- Wood: Ash
- Texture: Hand Hewn
- Color: Light
- Size: 67 to 78 inches
- Mantel Type Mantel Shelf (more rectangular)
–SOLD TO CAROLYN in California (CA) 12/11/2016–
–Please do not add to your cart–
–We have several other mantels from the same log cabin. We have ash, american elm, red elm and oak available. Go ahead send email to email@example.com with your needs and we can provide pictures of some specific options available —
This hand hewn mantel beam came from a vertical, stockade style, log cabin. The wood is ash and shows the typical characteristics of ash — pale color and busy grains. We bleached this mantel to wash out the color even further. This fireplace mantel could possibility be stained or glazed to darken up or perhaps create a gray tone. The face has been sanded pretty flat and clean. The top shows much more interesting grain patterns, cracks, worm trails, and nail holes. The bottom shows much more of the original ax work. Looks like they were busy chopping in a few different directions.
One of the interesting features is this row of hack marks that runs along the bottom of the mantel face. It took us a while to figure out why the marks were there. Well, it turns out that the original carpenter roughed up the wood so that the chinking (i.e. insulation) between the logs, which was made of grass and fabric, would stay into place and not fall down. The last picture in the set shows some of the grass chinking. The bottom of the mantel beam has a much more character and color variation. That was probably the outside of the building. The top is much more even toned and was probably the inside of the log cabin.
From what we can tell, this cabin was built in 1894. There were old Swedish newspapers stuck to the wall for insulation. Between the logs, there was chinking made of grasses and old fabric. We’re trying to clarify the history. The area Buffalo, Minnesota area was settled with a mix of Swedish, Polish, and German immigrants. There’s some reports that making vertical log cabins was common in a small area in Poland. It is certainly plausible that Polish immigrant brought over this construction technique. There was another vertical log cabin found in the area.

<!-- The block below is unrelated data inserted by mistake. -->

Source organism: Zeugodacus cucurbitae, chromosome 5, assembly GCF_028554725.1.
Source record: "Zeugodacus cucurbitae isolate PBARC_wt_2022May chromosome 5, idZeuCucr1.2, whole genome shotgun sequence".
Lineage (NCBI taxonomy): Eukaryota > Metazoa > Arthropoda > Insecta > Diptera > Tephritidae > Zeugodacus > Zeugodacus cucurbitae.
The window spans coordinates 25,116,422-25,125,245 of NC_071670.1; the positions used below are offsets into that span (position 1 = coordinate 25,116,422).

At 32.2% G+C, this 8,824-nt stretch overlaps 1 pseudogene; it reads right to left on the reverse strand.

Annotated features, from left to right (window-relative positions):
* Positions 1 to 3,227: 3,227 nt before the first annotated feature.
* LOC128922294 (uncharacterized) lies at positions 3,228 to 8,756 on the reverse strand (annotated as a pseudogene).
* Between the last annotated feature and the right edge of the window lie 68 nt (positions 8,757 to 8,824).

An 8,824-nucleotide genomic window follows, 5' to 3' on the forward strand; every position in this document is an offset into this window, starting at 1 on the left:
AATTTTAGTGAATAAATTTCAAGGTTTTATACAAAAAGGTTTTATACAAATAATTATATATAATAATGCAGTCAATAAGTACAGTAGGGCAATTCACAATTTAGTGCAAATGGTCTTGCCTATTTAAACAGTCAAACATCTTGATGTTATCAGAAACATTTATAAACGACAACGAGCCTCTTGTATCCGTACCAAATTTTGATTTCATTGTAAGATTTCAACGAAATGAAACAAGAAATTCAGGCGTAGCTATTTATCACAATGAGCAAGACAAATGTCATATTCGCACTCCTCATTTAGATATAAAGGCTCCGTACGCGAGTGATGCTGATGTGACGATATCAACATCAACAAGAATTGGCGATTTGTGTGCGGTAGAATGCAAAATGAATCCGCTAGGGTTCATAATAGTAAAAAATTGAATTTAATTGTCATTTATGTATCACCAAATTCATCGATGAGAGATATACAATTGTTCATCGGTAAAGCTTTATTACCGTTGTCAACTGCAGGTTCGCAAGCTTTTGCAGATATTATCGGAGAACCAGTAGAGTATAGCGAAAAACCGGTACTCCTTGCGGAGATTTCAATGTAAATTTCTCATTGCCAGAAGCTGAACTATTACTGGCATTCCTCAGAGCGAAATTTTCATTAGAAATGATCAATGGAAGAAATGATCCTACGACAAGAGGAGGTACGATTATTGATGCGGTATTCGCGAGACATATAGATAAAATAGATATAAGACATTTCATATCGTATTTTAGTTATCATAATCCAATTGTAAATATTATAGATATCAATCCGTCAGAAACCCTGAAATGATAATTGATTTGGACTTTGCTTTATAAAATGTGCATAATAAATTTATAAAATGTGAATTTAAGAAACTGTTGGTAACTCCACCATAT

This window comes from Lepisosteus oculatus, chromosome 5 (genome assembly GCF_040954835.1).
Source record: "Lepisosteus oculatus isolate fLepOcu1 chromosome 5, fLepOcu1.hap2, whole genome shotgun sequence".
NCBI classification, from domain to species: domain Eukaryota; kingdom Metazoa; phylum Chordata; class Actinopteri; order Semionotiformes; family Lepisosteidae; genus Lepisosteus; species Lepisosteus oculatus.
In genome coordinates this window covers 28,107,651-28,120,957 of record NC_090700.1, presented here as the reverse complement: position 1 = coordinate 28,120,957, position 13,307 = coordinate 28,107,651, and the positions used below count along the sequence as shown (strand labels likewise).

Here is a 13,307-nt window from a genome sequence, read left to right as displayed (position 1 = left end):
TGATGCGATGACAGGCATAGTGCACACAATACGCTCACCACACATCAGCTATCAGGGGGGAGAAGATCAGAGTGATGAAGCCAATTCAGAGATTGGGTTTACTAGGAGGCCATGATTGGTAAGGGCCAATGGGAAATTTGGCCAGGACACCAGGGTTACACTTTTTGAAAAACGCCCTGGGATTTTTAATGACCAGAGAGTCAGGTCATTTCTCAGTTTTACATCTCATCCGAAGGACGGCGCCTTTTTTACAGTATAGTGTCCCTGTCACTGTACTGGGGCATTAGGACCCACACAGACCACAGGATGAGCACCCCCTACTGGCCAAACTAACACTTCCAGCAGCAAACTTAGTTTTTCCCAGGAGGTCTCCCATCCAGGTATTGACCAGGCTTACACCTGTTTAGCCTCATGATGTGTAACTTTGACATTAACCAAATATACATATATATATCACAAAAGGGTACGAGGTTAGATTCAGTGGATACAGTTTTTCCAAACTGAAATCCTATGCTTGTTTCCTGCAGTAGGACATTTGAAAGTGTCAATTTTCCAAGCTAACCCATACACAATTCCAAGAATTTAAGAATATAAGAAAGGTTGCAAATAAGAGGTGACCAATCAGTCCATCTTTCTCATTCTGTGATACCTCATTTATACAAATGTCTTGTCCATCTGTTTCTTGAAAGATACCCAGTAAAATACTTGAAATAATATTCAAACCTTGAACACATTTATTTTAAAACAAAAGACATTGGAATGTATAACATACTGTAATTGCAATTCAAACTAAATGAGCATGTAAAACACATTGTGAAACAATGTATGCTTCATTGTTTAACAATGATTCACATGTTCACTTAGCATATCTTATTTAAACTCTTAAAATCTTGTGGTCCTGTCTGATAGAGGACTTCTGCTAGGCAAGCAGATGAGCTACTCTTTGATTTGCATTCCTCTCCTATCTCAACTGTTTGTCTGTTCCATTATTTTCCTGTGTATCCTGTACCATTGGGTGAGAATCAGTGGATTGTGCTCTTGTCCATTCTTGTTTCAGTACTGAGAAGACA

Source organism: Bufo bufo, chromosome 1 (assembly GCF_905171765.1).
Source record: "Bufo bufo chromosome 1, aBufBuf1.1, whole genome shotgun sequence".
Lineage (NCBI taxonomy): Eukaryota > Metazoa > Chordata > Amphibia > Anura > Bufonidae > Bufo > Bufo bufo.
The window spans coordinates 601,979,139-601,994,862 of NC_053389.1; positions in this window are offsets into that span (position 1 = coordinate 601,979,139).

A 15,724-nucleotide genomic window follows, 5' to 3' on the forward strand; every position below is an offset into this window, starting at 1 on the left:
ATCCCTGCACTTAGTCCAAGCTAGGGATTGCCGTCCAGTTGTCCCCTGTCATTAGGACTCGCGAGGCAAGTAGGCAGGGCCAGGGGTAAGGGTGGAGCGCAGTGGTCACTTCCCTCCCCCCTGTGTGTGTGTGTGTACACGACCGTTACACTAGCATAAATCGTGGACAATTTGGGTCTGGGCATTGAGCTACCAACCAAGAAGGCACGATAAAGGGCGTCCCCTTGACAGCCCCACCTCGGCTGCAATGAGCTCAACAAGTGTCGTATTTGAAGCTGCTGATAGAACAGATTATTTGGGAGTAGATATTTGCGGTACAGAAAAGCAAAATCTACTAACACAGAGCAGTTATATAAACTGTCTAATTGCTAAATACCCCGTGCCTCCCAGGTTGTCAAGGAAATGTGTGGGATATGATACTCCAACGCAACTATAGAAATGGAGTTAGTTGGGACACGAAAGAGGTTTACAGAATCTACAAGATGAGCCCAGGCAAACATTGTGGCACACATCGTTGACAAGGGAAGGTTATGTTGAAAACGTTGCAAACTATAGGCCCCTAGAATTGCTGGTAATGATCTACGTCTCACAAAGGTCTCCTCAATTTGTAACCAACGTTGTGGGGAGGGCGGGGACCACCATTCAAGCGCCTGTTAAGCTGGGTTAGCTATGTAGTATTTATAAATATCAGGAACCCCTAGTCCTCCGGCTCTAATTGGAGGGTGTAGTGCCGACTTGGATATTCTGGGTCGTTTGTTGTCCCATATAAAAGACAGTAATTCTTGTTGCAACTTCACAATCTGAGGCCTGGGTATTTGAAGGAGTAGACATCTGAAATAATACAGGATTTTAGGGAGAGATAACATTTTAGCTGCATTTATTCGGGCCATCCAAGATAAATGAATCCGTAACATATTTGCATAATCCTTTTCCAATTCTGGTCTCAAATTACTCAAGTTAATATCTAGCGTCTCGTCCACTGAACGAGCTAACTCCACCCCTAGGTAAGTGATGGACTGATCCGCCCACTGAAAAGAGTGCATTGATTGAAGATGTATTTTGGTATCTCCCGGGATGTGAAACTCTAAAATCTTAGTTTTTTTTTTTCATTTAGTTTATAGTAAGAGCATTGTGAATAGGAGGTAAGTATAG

A Swedish family, the Mainquist’s, lived on the farm from about 1930 to 2013. There are some nice pictures on the Minnesota Historical Society website of the Mainquist Family — Evert with Calf, Carol Mainquist sitting on a disc harrow, and Break from threshing on Evert Mainquist farm. You can see the old house in the background of the Carol image.
Also note, if you’re interest in Swedish-American Pioneer history, the Vilhelm Moberg’s Emigrants book series comes highly recommended.
This one is 74in long and priced at $115/LF. We can cut the length down and reduce the price by $9.58 per lineal inch, up to a $115 discount. We’ll refinish the end(s) and you’ll never know which side was cut. Really, cutting this down is not a big deal. This one will ship via FedEx Gnd for $65.